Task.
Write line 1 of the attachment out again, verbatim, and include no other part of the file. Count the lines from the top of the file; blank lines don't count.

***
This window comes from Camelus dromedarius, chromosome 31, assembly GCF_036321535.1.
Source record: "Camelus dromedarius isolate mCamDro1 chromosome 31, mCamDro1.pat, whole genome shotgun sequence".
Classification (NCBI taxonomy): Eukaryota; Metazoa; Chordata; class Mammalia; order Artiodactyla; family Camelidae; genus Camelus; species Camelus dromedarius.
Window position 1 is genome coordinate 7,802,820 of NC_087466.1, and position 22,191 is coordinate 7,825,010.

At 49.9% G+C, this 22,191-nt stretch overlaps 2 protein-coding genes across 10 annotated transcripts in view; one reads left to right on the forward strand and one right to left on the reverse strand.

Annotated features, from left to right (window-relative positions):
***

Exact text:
This window comes from Camelus dromedarius, chromosome 31, assembly GCF_036321535.1.